Rescued several from a construction site 4 years ago. They survived well, lining two sides of a shaded path. Then last winter lost one whole side - about 12 plants for some inexplicable reason. Others still fine. Any thoughts?


On Sep 7, 2008, lnaslund from Jersey City, NJ wrote:

This is one of the few types of plant that stays green and healthy-looking under my big, water-sucking Norway maple. In that environment, it takes a couple of years to form a small clump, but it's alive, well, and attractive.


On Jun 27, 2007, Cretaceous from El Sobrante, CA (Zone 9b) wrote:

Native to eastern Canada (New Brunswick, Nova Scotia, Ontario, Prince Edward Island, and Quebec), the eastern United States (Connecticut, Indiana, Maine, Massachusetts, Michigan, New Hampshire, New Jersey, New York, Ohio, Pennsylvania, Rhode Island, Vermont, West Virginia, Illinois, Iowa, Kansas, Minnesota, Missouri, Oklahoma, Wisconsin, Alabama, Arkansas, Delaware, District of Columbia, Florida, Georgia, Kentucky, Louisiana, Maryland, Mississippi, North Carolina, South Carolina, Tennessee, Virginia, and Texas), and Nuevo Leon, Mexico.

Considered a threatened species in the state of Minnesota, and listed as exploitably vulnerable in the state of New York.


On Mar 2, 2007, bluespiral from (Zone 7a) wrote:

Ours is surviving under a huge silver maple with no artificial watering in summer dry spells; however, it self-sows over mossy stones in shade not so full, and is growing quite lush under an old apple tree where it is very pretty with white bleeding heart (Dicentra spectabilis alba). I think the difference in its behavior between the two trees is that maple tree roots are said to grow horizontally (certainly do here), whereas apple tree roots (as well as oak tree roots) are said to grow perpendicularly (as in straight down). I would not want to be without the evergreen presence of this fern in the winter garden.


On Apr 8, 2006, ineedacupoftea from Denver, CO wrote:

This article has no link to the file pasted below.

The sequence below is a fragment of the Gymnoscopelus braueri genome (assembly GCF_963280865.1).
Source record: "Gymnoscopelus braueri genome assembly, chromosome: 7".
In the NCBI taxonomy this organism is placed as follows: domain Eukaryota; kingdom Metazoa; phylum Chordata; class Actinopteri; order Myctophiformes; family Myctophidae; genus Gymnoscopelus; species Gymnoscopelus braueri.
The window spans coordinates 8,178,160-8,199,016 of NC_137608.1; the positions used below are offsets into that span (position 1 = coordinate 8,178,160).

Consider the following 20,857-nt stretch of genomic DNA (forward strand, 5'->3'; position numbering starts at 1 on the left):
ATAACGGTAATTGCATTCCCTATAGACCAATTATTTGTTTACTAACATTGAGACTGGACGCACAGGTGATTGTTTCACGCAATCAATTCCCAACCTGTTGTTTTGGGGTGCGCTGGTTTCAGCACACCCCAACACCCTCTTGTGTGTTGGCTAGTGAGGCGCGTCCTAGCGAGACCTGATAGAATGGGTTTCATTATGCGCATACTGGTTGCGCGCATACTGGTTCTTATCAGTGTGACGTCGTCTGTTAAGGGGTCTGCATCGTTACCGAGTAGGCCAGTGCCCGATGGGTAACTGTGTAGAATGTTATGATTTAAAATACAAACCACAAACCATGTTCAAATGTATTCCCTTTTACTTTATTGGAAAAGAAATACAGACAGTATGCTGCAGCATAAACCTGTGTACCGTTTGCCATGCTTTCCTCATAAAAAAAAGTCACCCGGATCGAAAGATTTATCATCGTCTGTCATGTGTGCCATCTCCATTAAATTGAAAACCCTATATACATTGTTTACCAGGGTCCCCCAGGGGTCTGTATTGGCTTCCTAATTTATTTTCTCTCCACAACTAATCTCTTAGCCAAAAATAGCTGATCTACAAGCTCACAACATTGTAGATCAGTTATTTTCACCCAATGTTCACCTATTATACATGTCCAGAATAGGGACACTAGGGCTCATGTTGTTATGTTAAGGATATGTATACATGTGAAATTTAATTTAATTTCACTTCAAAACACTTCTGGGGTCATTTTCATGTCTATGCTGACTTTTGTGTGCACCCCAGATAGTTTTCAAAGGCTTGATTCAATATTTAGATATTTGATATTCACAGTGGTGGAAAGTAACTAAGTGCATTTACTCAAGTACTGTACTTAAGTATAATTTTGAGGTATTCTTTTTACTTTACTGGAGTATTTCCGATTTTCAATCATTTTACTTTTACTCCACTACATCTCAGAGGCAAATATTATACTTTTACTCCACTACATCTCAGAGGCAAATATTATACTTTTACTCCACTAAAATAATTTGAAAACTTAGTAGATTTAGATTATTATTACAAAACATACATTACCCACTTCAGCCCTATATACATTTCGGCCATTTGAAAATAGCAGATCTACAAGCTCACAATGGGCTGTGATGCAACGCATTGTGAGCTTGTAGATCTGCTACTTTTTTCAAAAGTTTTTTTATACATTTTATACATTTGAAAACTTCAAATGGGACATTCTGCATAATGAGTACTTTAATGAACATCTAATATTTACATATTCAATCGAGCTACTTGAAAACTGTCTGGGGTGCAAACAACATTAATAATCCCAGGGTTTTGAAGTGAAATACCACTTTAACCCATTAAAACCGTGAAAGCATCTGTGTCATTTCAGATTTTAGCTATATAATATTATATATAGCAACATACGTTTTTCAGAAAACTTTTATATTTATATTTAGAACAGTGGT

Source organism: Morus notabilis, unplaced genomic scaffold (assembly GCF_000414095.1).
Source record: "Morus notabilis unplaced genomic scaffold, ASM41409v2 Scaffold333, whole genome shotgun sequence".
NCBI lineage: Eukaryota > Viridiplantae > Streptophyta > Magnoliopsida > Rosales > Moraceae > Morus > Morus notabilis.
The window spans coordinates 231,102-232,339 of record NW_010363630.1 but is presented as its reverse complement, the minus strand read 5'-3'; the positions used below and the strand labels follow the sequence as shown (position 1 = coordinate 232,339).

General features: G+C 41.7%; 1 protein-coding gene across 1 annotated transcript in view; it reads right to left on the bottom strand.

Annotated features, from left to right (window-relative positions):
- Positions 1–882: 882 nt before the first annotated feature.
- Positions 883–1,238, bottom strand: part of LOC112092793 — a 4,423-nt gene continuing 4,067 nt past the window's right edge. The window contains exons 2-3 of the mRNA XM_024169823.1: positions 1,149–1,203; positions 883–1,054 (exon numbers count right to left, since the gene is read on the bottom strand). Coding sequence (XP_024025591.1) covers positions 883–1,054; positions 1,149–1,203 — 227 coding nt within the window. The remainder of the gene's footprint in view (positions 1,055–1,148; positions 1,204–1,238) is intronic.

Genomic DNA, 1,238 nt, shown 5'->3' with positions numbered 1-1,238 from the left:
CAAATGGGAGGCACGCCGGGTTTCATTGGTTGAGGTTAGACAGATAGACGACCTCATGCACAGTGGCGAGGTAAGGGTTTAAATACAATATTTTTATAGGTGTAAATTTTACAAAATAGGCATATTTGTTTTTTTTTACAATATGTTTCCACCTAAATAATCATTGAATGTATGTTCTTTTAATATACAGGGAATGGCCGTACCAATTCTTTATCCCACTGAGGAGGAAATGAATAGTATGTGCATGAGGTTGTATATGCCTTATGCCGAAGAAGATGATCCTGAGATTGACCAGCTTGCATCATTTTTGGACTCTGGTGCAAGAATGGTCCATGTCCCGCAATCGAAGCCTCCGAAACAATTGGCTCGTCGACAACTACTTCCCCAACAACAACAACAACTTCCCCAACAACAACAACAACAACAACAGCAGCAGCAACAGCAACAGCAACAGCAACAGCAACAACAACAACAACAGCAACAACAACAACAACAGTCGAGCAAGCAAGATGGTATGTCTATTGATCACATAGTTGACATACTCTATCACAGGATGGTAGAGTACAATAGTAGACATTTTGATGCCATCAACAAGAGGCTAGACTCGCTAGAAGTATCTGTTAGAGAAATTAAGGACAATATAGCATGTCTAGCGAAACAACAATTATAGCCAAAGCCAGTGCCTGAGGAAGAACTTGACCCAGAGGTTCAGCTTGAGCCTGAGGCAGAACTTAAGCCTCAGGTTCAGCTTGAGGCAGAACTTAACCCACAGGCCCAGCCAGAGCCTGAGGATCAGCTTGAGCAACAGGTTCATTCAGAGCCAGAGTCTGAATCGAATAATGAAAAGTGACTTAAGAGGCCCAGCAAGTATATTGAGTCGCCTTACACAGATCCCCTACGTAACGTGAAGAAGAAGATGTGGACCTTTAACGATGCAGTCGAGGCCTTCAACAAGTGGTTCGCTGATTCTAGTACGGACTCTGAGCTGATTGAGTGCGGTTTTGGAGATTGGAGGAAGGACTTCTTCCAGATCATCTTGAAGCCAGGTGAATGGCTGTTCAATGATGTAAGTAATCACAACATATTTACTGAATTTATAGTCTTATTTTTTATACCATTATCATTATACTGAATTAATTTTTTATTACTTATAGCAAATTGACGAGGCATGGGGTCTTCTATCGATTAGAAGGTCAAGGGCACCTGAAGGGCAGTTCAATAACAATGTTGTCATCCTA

Although sources may say it is adaptable to high soil pH, I cannot vouch for it in my garden. It appears to have become chlorotic (even in different sites), compared to other Polystichum species.


On Dec 9, 2005, bigcityal from Menasha, WI (Zone 5a) wrote:

Nice fronds of course. Mine is not as big as I would like, but it's a refined looking fern.


On Apr 22, 2005, CaptMicha from Brookeville, MD (Zone 7a) wrote:

A very beautiful fern of medium size found growing in moist, alkaline hardwood forests. That's atleast where the ones I see are growing.

They enjoy moisture and shade. This is one of your classic wood's ferns.


On Jan 3, 2005, smiln32 from Oklahoma City, OK (Zone 7a) wrote:

Dark green fronds are lance-shaped and divided with holly-like leaflets. Although rhizomatous, this fern will not spread or naturalize, however clumps will increase in size over time. Best grown in organically rich, dry to medium wet, well-drained soils. If the soil isn't well-drained, the crown will rot. Requires more moisture in partial sun. Native to the U.S. - mostly the eastern portion.


On Oct 7, 2004, tcfromky from Mercer, PA (Zone 5a) wrote:

Polystichum means: from the Greek polys, "many," and stichos, "row," referring to the rows of sori on the type species


On Jul 4, 2004, lorimaute from Springfield, OH wrote:

I planted two small ferns this spring. I placed them behind my garden pond. This area is moist and shady. I placed them there to give some color to the pond during the winter months. Can't wait to see what they do!


On Jul 3, 2004, lizbar from Montgomery, AL (Zone 8b) wrote:

I just bought my first fern and it was a Christmas fern. I repotted into a 10 in. hanging basket, it was in a 4 in. pot, so mine is a baby. Nonetheless, I think she is beautiful and can't wait till she grows. Do they grow fast?


On May 16, 2004, Toxicodendron from Piedmont, MO (Zone 6a) wrote:

Christmas fern is very common in our area of Southeast Missouri. In nature, it prefers shady slopes with lots of fallen leaves. In cultivation, it responds well to yearly applications of composted manure. Even though it is evergreen all winter, I cut the old fronds off when I first detect the new fiddleheads emerging (because the old ones will flatten out and start to yellow after the new foliage unfurls). That is when I fertilize them as well. Quite deer and insect resistant, and more drought tolerant than other ferns around here.


On May 15, 2004, henryr10 from Cincinnati, OH (Zone 6b) wrote:

We rescued several of these from a construction site several years ago and they have thrived.

Evergreen here in 6b.

They will slowly spread thru underground runners and spores to form a loose open circle dozens of feet across in the wild.

Very well behaved and very much treasured.


On Aug 7, 2003, suncatcheracres from Old Town, FL wrote:

This fern grows all over the shady part of my son's back yard in a suburb of Atlanta, Georgia. It was there before the house was built, growing in a small ravine, and once he installed a sprinkler system, it spread throughout the yard. It does stay green all winter in his yard in zone 7b, even under snow, and is a very pretty, medium size fern.


On Aug 6, 2003, SueP64 from Centerbrook, CT wrote:

Prefers shade. Slow to spread. Stays green all winter. Tends to grow in upright clumps in moist, loamy soil. Has naturalized in my area.